Affiliation rules are waived for these franchise businesses as well as businesses in the hospitality and restaurant industries. Affiliation rules are not waived for other small business concerns, nonprofits and veteran’s organizations.

What must PPP loan funds be used for?

  • Payroll costs (i.e., salaries, wages, vacation, severance, retirement benefits, and state or local taxes assessed on compensations)
  • Costs related to group health care benefits (i.e., insurance premiums)
  • Employee commission
  • Interest on mortgage obligations
  • Rent, including rent under a lease
  • Utilities
  • Interest on other debt incurred prior to obtaining the loan
  • PPP loan funds cannot be used to pay salaries over $100,000

What is payment forgiveness on a PPP loan?

Principal amounts on PPP loans may be forgiven, for the first 24 week period after the loan is made, if the funds are used for payroll costs, interest payments on mortgages, rent and utilities.

The amount of a PPP loan that can be forgiven can’t exceed the principal amount of the loan. 
To get the full benefit of loan forgiveness, businesses must keep their employees and pay them at least 75% of their prior-year compensation.

Borrowers can use the 24-week period to restore their workforce levels and wages to the pre-pandemic levels required for full forgiveness. This must be done by Dec. 31, a change from the previous deadline of June 30.

To apply for forgiveness, businesses must submit documentation regarding the use of funds (payroll, mortgage, utilities, etc.), a certification that the document is true and correct, as well as the amount to be forgiven, and any other SBA required documentation. 

Can payments above forgiveness be deferred on PPP loans?

Payments on remaining principal, interest, and fee balance amounts, that exist after loan forgiveness, may be deferred for at least six months and not more than a year. Businesses can get a substantial portion of their loan forgiven in the first 24 weeks, after loan issue, and not have to make payments for up to a year.

What are the terms of a PPP Loan?

Loan amounts are determined by 8 weeks of prior average payroll plus an additional 25% of that amount, not to exceed $10 million (salaries over $100,000 are not counted as payroll costs).  Any amount that is not used for forgiveness purposes will have a maturity of not more than 10 years. The maximum interest rate is 4%-PPP loans only start to mature following the date a business applies for loan forgiveness and can have a maximum maturity of ten years from that date.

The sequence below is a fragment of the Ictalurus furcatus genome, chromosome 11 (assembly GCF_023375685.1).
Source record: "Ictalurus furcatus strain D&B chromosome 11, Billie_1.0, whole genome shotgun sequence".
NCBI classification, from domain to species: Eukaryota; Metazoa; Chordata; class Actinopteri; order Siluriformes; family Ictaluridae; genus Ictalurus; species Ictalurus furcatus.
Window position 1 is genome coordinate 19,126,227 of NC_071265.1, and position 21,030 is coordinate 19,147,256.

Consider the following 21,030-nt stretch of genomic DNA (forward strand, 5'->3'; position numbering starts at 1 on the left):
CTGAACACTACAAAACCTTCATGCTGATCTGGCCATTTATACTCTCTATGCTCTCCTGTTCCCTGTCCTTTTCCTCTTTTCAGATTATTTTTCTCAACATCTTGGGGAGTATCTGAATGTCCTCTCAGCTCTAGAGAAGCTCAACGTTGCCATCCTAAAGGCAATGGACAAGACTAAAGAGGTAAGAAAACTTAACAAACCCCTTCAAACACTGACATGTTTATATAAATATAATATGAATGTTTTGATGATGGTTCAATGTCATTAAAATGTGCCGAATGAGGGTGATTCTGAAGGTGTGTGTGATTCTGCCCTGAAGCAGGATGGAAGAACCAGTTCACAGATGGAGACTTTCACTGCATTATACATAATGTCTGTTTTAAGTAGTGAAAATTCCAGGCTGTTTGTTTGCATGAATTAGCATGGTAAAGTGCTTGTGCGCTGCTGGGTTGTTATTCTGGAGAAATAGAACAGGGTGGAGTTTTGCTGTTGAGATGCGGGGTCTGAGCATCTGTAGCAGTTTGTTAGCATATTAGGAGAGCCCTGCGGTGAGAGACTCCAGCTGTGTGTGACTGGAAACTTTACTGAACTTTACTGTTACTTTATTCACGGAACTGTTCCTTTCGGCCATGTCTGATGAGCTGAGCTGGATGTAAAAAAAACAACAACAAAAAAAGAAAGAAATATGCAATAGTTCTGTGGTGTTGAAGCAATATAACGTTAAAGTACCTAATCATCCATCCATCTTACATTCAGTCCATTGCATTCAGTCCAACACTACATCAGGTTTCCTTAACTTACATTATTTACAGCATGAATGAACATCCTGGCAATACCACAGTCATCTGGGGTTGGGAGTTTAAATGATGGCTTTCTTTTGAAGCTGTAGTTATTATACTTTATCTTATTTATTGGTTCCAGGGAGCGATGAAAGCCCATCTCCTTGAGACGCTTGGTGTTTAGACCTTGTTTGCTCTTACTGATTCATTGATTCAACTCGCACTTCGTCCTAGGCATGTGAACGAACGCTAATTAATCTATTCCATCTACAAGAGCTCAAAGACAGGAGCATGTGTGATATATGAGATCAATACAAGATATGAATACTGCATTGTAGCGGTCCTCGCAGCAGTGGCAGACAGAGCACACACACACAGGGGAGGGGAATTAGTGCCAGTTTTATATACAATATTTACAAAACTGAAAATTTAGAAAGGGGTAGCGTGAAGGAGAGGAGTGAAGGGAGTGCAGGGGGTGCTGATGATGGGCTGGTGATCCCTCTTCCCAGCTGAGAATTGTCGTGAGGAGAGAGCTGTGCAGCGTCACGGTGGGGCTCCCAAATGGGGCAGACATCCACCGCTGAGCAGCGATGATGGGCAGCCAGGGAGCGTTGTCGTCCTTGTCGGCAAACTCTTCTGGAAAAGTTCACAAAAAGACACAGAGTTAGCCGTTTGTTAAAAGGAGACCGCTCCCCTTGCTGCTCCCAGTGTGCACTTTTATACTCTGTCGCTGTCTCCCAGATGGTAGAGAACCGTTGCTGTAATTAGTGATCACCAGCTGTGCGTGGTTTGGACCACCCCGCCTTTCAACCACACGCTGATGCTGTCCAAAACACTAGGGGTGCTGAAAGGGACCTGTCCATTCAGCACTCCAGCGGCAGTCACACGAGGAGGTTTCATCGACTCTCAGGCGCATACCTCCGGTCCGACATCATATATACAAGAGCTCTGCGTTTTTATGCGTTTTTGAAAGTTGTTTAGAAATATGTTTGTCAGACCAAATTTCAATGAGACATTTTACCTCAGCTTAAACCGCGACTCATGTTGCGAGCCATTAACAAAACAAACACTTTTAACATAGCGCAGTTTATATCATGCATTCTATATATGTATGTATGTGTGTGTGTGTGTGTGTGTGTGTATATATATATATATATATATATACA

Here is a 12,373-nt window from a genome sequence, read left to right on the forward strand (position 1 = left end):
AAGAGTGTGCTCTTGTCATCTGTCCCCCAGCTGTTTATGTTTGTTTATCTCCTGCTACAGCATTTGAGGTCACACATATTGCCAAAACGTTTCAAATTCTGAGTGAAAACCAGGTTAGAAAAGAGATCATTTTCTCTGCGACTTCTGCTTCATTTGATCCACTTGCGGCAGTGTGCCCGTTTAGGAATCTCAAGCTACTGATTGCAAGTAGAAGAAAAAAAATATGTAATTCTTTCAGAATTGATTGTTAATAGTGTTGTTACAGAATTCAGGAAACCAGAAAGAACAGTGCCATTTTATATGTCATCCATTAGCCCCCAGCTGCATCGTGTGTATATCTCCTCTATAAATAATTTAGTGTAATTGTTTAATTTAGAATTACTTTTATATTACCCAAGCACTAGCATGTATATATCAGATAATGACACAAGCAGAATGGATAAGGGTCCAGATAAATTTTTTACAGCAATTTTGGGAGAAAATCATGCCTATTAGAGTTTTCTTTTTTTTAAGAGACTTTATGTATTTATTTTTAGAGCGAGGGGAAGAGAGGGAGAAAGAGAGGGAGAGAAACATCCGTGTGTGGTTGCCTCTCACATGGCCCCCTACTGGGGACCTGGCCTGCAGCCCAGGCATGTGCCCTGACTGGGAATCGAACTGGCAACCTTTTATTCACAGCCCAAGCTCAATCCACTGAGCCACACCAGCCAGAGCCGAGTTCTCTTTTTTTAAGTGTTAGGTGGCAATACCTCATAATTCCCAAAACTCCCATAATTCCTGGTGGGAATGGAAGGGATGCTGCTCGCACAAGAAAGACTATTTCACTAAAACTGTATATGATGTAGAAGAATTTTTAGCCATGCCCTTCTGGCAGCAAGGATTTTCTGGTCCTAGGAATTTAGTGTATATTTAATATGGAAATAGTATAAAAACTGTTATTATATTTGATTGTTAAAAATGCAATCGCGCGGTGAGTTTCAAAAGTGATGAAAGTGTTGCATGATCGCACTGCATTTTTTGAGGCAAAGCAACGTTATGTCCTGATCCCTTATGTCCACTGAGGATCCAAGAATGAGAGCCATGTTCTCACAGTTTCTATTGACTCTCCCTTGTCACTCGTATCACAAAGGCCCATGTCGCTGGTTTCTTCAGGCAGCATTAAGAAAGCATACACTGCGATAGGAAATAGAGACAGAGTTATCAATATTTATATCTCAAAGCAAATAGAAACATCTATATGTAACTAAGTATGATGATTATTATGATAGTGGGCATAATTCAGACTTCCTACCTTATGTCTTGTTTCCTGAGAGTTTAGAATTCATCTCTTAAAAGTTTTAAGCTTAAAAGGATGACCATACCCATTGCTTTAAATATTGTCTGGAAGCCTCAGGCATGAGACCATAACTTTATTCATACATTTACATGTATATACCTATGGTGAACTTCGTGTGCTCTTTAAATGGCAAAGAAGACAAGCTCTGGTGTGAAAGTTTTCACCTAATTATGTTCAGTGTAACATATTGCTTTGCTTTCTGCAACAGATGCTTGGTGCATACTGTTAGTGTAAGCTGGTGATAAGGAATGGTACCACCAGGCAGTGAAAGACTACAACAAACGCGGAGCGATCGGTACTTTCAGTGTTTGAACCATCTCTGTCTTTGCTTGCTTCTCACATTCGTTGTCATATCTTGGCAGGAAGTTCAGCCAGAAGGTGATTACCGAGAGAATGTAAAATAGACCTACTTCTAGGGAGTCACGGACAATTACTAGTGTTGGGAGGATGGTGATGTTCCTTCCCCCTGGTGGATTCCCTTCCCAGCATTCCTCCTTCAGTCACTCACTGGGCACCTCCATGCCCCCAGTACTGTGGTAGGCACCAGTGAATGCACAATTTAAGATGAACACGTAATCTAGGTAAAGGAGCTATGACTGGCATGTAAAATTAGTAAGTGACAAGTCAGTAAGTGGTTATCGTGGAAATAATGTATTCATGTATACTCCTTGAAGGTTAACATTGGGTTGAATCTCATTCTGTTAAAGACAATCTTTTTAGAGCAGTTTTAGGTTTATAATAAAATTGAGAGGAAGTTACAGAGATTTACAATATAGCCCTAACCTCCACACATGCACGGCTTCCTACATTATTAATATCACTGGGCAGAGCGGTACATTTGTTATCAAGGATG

The following are waived for PPP loans: borrower and lender fees; credit elsewhere test for funds; collateral and personal guarantee requirements.

How to Apply

Starting April 3, 2020, small businesses and sole proprietorships can apply for and receive loans to cover their payroll and other certain expenses through existing SBA lenders. View and download loan application form

Starting April 10, 2020, independent contractors and self-employed individuals can apply for and receive loans to cover their payroll and other certain expenses through existing SBA lenders.

Other regulated lenders will be available to make these loans as soon as they are approved and enrolled in the program. You should consult with your local lender as to whether it is participating. Visit for a list of SBA lenders.

Loans will be available in all 50 states These lenders will only need to verify that the business was in operation on February 15, 2020, and the business paid salaries and payroll taxes or paid independent contractors. If you currently have a loan with the SBA you can apply to refinance it, to a PPP, if you qualify.

Visit the SBA Coronavirus web page for complete information and updates

Not Applying for a PPP Loan?  You May Be Eligible for Tax Credits or Deferments.

Payroll Tax Credit for Retaining Employees

Under the CARES Act, employers may be eligible for a refundable tax credit for the employer’s share of the 6.2% Social Security Tax based on qualified wages paid to employees from March 13 to December 31, 2020.  The tax credit is for 50% of the first $10,000 in qualified wages paid per employee for 2020 across the four quarters of 2020. 

The refundable amount of this credit is reduced by up to four other credits against the employer portion of social security tax :

  • FFCRA credit for providing paid sick leave related to COVID-19
  • FFCRA credit for providing paid health emergency leave
  • Credit for employing qualified veterans
  • Credit for research expenditures of qualified small businesses

Eligibility is met when an employer meets one of the following conditions:

  1. Business suspension - The employer must have had operations fully or partially suspended because of a shut-down order from a governmental authority related to COVID -19, or